Wake up Millennials, Earth Day is here!

In Climate Change, Development, Economics, Environment by Grace Wiegman3 Comments

 

Earth Day 2016 is here with the usual hype, but before I go out and buy my eco-friendly party supplies and protest CO2 emissions, I have to ask, “What does it all mean to me?”

As a Millennial, I like to ask questions and think things through. At my age there are many things filling up my time, so in order for something to make it into my life it must be pretty important. So let’s see about Earth Day: Is the need for celebrating and preserving earth from impending destruction, as is often portrayed, relevant to me?

To begin with, the whole idea of instituting Earth Day was to help remind people to think about the environment and what it means to be a responsible resident of earth. So far so good, people need to be reminded of such basic truths, because we are easily distracted. Setting aside one day out of the year to remind ourselves how we impact the earth past, present, and future, and what we can do to be more responsible is admirable.

However, it seems that the day has been hijacked into some sort of bully pulpit for zealous environmentalists to proclaim their message of earth’s imminent global warming demise.  Never mind that the proposals to fix this imminent catastrophe often project hazy results in the distant future, while requiring maximum effort and costly expenditures now.

Add to that the highly uncertain, and sometimes contradictory, nature of the alarmist climate change assessments in the first place, and now I am really skeptical. Purely from a cost/benefit point of view, these concerns tend to discount the whole thing in my mind since I can’t afford to waste my time or resources on such nebulous predictions for future doom or salvation. Especially since all the past deadlines for catastrophe have passed with nothing even minor happening, let alone a major catastrophe.

On the other hand, Earth Day also serves as a platform for parts of the green movement seeking to motivate people to work towards a cleaner planet. Cleaning up the environment is a worthy undertaking for everyone since we all benefit from cleaner air, water, and soil. It is also important to remember that although anyone can make a big mess, it takes someone with skill, resources, and know-how to do a good job cleaning it up. In the bigger picture, it is only the most affluent societies that can afford to spend the time, energy, and wealth necessary to successfully mitigate the effects of environmental degradation.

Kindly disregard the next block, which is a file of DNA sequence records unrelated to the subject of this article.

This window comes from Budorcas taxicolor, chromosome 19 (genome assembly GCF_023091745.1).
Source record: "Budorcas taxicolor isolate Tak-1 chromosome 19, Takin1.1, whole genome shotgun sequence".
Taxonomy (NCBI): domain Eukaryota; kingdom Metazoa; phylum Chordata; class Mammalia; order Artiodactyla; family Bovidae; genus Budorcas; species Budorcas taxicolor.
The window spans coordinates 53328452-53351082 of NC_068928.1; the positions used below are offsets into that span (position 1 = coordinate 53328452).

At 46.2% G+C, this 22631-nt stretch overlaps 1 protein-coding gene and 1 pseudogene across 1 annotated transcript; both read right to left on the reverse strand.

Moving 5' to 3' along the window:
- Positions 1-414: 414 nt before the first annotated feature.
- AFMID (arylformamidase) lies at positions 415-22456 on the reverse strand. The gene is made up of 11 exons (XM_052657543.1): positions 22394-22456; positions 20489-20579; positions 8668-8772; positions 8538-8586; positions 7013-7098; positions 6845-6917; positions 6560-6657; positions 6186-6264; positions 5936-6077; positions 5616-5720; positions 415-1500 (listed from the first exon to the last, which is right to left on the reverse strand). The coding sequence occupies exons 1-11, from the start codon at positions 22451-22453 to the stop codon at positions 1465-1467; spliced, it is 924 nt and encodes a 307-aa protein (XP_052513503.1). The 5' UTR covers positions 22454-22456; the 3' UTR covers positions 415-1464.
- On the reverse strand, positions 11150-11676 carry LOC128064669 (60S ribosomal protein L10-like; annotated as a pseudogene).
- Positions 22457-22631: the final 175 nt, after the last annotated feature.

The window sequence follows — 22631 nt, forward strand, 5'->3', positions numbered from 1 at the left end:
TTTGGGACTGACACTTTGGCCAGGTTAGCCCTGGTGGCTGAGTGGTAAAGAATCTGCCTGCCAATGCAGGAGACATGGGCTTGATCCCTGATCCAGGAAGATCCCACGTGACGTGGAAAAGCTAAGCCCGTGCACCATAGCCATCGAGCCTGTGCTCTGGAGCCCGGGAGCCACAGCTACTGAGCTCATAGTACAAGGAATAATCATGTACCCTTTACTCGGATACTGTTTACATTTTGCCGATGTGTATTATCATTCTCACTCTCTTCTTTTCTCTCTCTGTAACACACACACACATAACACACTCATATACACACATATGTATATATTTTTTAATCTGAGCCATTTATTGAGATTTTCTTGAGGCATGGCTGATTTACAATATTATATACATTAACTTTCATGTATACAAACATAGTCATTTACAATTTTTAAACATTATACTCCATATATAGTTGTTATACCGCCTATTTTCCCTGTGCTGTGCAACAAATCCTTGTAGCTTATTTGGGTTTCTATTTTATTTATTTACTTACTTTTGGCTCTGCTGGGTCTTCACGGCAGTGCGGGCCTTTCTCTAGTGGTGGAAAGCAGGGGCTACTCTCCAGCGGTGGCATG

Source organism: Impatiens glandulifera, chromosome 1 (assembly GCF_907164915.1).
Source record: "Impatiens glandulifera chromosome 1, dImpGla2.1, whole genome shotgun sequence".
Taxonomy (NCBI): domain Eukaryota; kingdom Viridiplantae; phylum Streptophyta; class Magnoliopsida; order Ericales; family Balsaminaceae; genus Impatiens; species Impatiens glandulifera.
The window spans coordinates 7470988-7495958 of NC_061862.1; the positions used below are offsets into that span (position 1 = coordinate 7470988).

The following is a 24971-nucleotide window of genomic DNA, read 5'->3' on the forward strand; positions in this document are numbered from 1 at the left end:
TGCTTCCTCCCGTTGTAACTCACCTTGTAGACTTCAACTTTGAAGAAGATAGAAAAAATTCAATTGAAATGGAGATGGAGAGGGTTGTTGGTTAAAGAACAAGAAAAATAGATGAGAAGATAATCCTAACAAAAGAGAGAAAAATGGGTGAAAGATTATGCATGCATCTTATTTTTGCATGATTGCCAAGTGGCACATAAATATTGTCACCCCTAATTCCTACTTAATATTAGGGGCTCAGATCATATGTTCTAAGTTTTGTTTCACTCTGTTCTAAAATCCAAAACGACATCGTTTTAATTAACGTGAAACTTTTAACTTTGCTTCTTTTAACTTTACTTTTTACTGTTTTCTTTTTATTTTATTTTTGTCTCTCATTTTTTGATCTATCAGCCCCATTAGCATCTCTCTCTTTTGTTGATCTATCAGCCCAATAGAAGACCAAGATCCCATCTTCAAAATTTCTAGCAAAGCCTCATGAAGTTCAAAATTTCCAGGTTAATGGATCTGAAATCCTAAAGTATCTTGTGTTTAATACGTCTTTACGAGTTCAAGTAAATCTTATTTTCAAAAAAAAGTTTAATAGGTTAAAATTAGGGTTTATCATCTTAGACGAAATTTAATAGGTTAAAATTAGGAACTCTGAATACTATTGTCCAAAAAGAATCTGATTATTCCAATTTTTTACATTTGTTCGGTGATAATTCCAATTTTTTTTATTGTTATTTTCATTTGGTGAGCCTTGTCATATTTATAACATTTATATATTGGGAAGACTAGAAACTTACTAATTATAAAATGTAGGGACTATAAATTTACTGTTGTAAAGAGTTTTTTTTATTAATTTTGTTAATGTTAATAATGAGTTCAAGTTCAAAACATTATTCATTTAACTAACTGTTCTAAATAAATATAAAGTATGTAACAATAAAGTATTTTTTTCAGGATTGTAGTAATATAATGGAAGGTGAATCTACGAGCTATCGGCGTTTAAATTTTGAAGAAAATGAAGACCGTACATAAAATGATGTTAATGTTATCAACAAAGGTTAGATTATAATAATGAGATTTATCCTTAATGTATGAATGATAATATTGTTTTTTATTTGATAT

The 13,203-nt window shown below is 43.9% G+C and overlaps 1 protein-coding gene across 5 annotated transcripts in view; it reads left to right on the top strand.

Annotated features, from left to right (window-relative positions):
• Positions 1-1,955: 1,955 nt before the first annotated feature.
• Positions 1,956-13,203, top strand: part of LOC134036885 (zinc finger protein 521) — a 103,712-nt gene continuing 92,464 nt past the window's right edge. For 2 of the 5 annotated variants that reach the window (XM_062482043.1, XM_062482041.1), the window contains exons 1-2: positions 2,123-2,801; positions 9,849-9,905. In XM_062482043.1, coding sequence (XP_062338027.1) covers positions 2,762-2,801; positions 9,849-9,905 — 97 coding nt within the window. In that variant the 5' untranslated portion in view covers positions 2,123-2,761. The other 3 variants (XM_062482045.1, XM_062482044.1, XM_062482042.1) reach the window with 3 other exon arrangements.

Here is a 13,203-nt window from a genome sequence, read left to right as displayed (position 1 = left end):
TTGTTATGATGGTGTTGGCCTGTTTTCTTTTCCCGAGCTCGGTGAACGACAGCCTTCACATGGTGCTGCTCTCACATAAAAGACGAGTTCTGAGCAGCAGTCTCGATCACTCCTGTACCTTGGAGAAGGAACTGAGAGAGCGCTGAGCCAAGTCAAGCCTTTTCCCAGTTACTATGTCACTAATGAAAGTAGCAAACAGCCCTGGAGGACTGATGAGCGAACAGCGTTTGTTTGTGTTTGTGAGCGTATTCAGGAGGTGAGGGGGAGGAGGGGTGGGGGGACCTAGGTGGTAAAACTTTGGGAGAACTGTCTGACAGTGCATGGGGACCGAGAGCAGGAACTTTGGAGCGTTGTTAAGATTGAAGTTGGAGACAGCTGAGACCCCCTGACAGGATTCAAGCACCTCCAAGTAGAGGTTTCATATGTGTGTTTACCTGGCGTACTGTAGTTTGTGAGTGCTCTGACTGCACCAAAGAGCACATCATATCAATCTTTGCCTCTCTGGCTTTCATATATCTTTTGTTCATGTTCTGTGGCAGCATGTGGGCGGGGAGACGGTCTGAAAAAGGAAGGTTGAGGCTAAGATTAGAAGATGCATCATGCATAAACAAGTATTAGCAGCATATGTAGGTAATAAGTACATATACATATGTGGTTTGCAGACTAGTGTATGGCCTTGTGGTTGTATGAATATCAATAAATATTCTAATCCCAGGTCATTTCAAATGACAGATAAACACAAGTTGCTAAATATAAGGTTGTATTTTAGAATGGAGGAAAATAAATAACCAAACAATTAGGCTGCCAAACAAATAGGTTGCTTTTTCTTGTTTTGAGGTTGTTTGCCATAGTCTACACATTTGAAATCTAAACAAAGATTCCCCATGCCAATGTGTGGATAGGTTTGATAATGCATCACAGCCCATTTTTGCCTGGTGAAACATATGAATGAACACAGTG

Since affluence is always the first step towards undoing the evils of pollution, it makes sense to invest in the development of poorer countries to give them the chance to rise from poverty to wealth. No matter how much the poor care about their environment, they can do little to improve it because they are primarily occupied with survival.

When your children are starving or receiving no education, will you care about anything else?

Only when people have reached a certain level of prosperity and material comfort do they have the luxury to clean up their mess. It is here that Millennials have the chance to play a crucial role in helping developing regions and countries make it through the growing pains of industrialization, into wealth, and then on to repairing any environmental damage.

It has been said that Millennials are more interested in being part of a group than splitting off individually, and what more group-oriented idea is there than that we are all humans made in the image of God, and that we all matter? We want to help our brothers and sisters around the world live in a healthier environment, but pushing policies that don’t actually “save the planet” but deny poor people access to affordable, reliable energy (without which they will not be able to rise out of poverty) is not good for the earth, or for the men, women, and children dying in poverty.

Life in the 21st century demands that millennials dig their heads out of the sand to work for solutions to very real, local, environmental problems in a responsible, balanced manner. We shouldn’t become scared or crazed over the doom and gloom predictions of global catastrophe, but work towards a better life for individuals—both economically and environmentally.

So how will you spend Earth Day this year? Like any other Friday? Or, as one step of many moving steadily towards a better future for people in poverty? As for this Millennial’s plans: I will not be giving Earth Day a passing nod one day out of 365 but plan to use it as an opportunity to remind myself to live with my friends around the world in mind, and the first step is to support policies that help them rise out of poverty.

Grace Wiegman is an intern with Earth Rising Blog. Environmental issues caught her attention in college, and she enjoyed learning about the current topics, and the different viewpoints involved.

Comments

  1. annabethfrancis@gmail.com'

    I think you’re right on. It’s important to take care of what we’ve been entrusted with, but don’t let the craze of taking care of the planet hurt the people who live on this planet!

  2. phil.sechrest@gmx.com'

    I volunteer with a NGO that provides water treatment systems to villages in the third world. I worked developing solar powered systems for the villages. This allowed us to reach more people that did not have access/expertise to use generators. The Pastor for the first village (a remote and small village) we shipped a system to came by to our facility on a visit to the US. He said the year prior to they lost 8 children to water borne diseases. The past year they lost none. In addition, the free time the women and the children saved by not having to carry water allowed for better childcare and education for the children. Every little bit helps.

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